American contemporary street artist Shepard Fairey will be releasing a new print edition entitled “AK-47 Lotus” & “AR-15 Lily” this January 7th.

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    “These images are inspired by Vietnam War protesters who would put flowers in the gun barrels of the National Guard who were brought in to suppress their protests for peace. I’m a pacifist, whether that means finding diplomatic solutions to prevent and avoid war internationally or finding diplomatic solutions to prevent and avoid gun violence at home. I’m not anti- Second Amendment, so trolls can calm down… I’m not interested in macho blathering, I just want fewer people to die unnecessarily. Brady United is doing good work preventing gun violence so they will receive a portion of proceeds from these two prints. Thanks for caring” Shepard stated.

    AK-47 Lotus & AR-15 Lily are screen prints on thick cream Speckletone paper and measures 18 x 24 inches. Both prints come in an edition of 550 (Signed and Numbered). The prints are priced at $55 and proceeds will go to Brady United.
    AK-47 Lotus & AR-15 Lily are available on Thursday, January 7th @ 10 AM PDT at More

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    New mural by Ludo in Paris, France

    Streetartist Ludo just sent us some images of one of his newest works for 2021 he just unveiled somewhere on the streets of Paris, France.

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    The mural features a skull warped into a pineaaple, with a nose similar to Pinocchio’s. The artwork shows an exchange of words below “2021?” “Everything’s gonna be alright”.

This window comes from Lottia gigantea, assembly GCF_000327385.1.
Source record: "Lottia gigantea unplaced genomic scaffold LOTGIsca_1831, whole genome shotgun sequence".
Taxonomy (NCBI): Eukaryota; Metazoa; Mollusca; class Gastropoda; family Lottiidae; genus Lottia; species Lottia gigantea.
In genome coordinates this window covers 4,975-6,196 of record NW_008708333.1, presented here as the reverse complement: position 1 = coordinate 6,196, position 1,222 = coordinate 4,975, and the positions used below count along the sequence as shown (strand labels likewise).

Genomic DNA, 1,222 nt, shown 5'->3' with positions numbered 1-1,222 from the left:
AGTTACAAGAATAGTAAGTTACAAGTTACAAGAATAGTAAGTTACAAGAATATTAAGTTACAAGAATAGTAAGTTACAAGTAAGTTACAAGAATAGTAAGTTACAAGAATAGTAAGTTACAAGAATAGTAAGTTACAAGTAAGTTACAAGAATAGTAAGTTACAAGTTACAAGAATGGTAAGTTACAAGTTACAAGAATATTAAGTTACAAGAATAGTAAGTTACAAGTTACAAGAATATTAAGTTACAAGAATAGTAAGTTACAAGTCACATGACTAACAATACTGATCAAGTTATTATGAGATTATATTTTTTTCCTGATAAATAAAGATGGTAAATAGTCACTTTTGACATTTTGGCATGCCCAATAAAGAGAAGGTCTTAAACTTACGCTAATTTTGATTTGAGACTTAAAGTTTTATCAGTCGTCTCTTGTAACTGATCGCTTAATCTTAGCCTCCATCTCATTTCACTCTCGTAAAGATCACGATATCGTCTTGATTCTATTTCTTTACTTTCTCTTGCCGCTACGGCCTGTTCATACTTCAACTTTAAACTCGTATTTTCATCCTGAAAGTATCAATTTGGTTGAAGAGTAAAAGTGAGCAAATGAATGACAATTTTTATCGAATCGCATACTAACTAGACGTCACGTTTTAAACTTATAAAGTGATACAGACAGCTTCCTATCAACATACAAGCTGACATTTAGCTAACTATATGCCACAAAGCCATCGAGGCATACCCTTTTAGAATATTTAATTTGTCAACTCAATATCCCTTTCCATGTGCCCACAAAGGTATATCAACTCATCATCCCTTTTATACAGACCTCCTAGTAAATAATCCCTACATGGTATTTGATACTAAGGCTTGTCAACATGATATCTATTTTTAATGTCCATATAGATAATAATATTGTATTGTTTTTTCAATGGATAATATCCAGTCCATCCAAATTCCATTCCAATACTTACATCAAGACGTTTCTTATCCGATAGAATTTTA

Ludovic Vernhet, known by the name Ludo and sometimes even referred to as Nature’s Revenge, is an artist born and raised in Paris. As an ever-changing character of urban contemporary art, Ludo’s art is expressed through diverse mediums, from giant murals on streets, to canvases, installations, drawings, sculptures and photographs as gallery and museum exhibition pieces.

    Ludo utilizes a signature style of no other, the use of three colours in his work; black, white and neon green. Precise drawings of biotechnological occurrences, merged with our technological dimension. His shows have been exhibited across the world in cities such as London, Amsterdam, Zurich, Rome, Paris, San Francisco, New York, and Los Angeles.
    Scroll down to view more images of the mural. More

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    “GATES” Light Installation by Marina Zumi in Ostend, Belgium

    “GATES” is the latest site specific light installation by Argentinian native and Berlin based artist Marina Zumi. This geometric sculptural path, was presented in Oostende, Belgium for The Crystal Ship by Night, curated by All About Things, a local initiative that brought public art installations to be enjoy from the afternoon till night before the curfew in an ephemeral way.

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    Gates, is a subtle link to the ‘Pass Throw’ feeling so much need it in this actual times, from a positive abstract perspective. The artist brings an interactive installation where the public have a 1min calm walk, through a 50-meter long light path, composed by 11 white/silver pentagons pulsing softly, in a calm ‘light heart beat’, transmitting harmony and a positive overcome glimpse.

    Marina believes in natural wisdom, interconnectivity and the power of colour. Her favorite places are the streets and big walls, which she is re-visiting and transforming into colourful paintings. Through depictions of geometry and symmetry – the recognizable method of her creations – Marina emphasizes the importance of an equilibrium.
    Zumi combines idealized versions of animals, vegetation and nocturnal scenes for the creation of her very own natural bio-luminescent landscapes, with which Zumi aims to provide oases of serenity among the crowded and noisy city streets.
    Check out below for more images of the installation. More